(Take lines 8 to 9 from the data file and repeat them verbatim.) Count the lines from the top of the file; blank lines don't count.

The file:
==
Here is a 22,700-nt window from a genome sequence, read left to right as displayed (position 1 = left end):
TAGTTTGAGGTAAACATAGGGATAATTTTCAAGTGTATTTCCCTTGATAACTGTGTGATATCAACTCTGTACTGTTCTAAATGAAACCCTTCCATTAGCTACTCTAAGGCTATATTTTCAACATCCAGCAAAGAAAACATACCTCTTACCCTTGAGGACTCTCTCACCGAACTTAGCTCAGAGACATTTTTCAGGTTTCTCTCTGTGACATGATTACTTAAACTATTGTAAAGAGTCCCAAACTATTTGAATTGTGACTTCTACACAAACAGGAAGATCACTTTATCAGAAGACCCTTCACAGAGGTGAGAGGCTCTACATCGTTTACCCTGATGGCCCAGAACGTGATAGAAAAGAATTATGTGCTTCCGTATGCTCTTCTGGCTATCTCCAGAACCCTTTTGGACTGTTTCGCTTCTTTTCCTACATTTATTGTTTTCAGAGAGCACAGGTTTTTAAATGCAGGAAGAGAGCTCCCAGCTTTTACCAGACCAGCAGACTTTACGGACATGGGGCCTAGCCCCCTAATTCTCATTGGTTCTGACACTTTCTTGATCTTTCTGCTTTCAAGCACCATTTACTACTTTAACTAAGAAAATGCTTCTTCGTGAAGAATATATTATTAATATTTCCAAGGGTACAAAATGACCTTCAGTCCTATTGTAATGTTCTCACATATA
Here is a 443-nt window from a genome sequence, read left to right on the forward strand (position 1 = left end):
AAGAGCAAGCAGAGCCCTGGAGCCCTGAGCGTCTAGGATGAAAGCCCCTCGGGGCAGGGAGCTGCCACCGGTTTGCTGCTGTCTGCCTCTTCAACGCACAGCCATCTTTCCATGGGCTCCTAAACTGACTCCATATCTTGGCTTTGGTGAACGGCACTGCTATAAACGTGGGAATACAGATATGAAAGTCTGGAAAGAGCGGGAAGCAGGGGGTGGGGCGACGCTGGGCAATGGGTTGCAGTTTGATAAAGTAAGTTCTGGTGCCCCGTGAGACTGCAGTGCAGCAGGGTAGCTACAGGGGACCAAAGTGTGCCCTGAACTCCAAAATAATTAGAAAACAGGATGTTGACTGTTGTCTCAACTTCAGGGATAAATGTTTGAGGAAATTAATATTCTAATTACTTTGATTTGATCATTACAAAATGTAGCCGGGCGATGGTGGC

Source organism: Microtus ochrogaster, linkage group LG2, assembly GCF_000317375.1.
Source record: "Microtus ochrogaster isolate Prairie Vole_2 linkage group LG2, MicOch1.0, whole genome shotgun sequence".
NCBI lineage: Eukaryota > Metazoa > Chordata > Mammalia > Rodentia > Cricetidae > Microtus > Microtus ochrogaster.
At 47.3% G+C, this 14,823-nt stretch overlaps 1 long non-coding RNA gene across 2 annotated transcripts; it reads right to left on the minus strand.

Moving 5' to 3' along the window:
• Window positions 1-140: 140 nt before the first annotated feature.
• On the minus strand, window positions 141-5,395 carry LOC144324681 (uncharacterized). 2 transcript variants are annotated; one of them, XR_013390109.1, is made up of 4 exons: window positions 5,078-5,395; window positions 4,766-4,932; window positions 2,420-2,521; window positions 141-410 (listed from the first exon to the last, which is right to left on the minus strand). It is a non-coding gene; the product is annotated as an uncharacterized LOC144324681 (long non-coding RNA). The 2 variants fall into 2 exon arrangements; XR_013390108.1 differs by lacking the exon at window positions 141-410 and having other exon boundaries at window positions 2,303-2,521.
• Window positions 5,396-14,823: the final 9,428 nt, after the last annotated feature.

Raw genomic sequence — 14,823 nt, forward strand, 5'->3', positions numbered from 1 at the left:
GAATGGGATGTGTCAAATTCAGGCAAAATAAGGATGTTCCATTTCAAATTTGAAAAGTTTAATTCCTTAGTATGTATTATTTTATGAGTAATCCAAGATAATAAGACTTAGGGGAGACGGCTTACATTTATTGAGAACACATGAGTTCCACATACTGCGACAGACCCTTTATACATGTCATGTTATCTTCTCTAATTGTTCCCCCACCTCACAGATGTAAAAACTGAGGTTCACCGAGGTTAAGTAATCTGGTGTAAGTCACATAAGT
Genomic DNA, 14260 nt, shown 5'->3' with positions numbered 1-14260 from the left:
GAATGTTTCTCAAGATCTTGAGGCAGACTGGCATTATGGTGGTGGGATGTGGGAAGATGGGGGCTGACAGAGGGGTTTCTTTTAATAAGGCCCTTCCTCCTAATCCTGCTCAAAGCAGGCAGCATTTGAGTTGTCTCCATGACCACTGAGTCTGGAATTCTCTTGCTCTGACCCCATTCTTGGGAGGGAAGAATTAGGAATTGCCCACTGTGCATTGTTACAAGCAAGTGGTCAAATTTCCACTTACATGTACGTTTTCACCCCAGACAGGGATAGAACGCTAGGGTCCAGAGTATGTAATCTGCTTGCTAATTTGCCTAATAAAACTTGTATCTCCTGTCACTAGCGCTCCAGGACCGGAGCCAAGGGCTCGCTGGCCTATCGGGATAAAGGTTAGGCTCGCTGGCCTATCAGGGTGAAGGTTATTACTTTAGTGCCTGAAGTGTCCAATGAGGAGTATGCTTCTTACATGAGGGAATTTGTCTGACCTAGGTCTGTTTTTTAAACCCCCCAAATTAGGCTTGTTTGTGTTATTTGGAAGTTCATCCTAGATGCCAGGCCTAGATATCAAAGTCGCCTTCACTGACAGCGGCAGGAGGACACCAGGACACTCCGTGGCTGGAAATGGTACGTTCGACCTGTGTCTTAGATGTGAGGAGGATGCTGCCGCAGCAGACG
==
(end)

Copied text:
At 47.3% G+C, this 14,823-nt stretch overlaps 1 long non-coding RNA gene across 2 annotated transcripts; it reads right to left on the minus strand.

Moving 5' to 3' along the window: